Interest in cryoglobulins recently las increased because of the mounting suspicion that cryoglobulins may be symptomatic and even pathogenic in certain connective tissue diseases. It was once thought that cryoglobulins were homogeneous IgG or IgM globulins found in such disorders as multiple myeloma, Waldenström's macroglobulinemia, and proliferative lymphocytic diseases.1 Now, however, combinations of IgG-IgM or IgG-IgA are also known to occur as cryoglobulins and to account for nearly one third of all cases of cryoglobulinemia.2 An important feature of mixed cryoglobulins is their association with connective tissue diseases such as rheumatoid arthritis, Sjögren's syndrome, polyarteritis nodosa, etc, and a new syndrome described as "arthralgia-purpura -weakness -cryoglobulinemia."2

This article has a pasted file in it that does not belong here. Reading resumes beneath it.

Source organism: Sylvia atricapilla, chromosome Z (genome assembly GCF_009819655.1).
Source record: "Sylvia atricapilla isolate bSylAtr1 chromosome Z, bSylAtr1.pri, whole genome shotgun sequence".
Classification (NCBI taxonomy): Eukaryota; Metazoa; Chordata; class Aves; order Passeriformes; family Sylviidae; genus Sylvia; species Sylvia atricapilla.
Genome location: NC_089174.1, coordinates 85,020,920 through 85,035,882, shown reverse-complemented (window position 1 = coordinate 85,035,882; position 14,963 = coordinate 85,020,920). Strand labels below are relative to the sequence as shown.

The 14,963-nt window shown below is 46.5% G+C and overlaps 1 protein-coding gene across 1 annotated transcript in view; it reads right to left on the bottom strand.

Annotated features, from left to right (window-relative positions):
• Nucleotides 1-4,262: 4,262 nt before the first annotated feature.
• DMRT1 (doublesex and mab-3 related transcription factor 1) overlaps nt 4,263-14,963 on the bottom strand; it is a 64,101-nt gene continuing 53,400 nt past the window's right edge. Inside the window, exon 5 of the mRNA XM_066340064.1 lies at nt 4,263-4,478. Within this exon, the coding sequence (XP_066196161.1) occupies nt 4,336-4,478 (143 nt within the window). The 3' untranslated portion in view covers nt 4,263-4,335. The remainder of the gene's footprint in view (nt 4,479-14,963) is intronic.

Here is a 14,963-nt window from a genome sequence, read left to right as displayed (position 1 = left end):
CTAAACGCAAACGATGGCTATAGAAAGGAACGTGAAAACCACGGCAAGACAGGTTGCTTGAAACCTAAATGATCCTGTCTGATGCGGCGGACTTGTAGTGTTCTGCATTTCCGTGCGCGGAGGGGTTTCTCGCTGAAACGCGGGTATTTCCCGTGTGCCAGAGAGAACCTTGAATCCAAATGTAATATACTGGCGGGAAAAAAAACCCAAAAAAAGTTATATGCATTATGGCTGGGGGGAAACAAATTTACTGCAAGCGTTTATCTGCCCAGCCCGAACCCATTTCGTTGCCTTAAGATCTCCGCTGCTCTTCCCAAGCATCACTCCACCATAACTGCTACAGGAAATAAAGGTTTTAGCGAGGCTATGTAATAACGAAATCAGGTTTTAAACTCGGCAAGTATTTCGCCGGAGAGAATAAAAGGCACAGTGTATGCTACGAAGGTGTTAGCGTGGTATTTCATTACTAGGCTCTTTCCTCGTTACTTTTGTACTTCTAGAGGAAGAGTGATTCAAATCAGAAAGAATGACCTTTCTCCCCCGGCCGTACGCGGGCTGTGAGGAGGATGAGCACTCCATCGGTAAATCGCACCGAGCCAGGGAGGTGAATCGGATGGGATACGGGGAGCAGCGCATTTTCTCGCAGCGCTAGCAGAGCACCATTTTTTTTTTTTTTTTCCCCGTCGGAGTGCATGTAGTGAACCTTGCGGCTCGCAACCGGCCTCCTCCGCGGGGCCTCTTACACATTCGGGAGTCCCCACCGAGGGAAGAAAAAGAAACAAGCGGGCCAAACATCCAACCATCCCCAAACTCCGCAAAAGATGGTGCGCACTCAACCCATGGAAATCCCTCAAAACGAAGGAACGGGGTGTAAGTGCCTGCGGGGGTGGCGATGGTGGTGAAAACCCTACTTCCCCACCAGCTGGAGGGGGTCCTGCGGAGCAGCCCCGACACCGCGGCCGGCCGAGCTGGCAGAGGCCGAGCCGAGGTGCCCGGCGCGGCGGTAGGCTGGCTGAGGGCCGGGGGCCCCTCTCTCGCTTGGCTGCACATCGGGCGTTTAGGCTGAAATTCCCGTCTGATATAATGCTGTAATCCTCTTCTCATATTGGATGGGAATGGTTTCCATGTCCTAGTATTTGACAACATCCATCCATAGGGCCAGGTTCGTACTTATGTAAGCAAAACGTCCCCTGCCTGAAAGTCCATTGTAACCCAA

A 55-year-old white male store clerk had been in good health until he began having intermittent episodes of purpura, edema, and migratory joint swelling of his lower extremities about five years before admission. Urinalysis and hemogram during an attack
Lapes MJ, Davis JS. Arthralgia-Purpura-Weakness-Cryoglobulinemia. Arch Intern Med. 1970;126(2):287–289. doi:10.1001/archinte.1970.00310080093014
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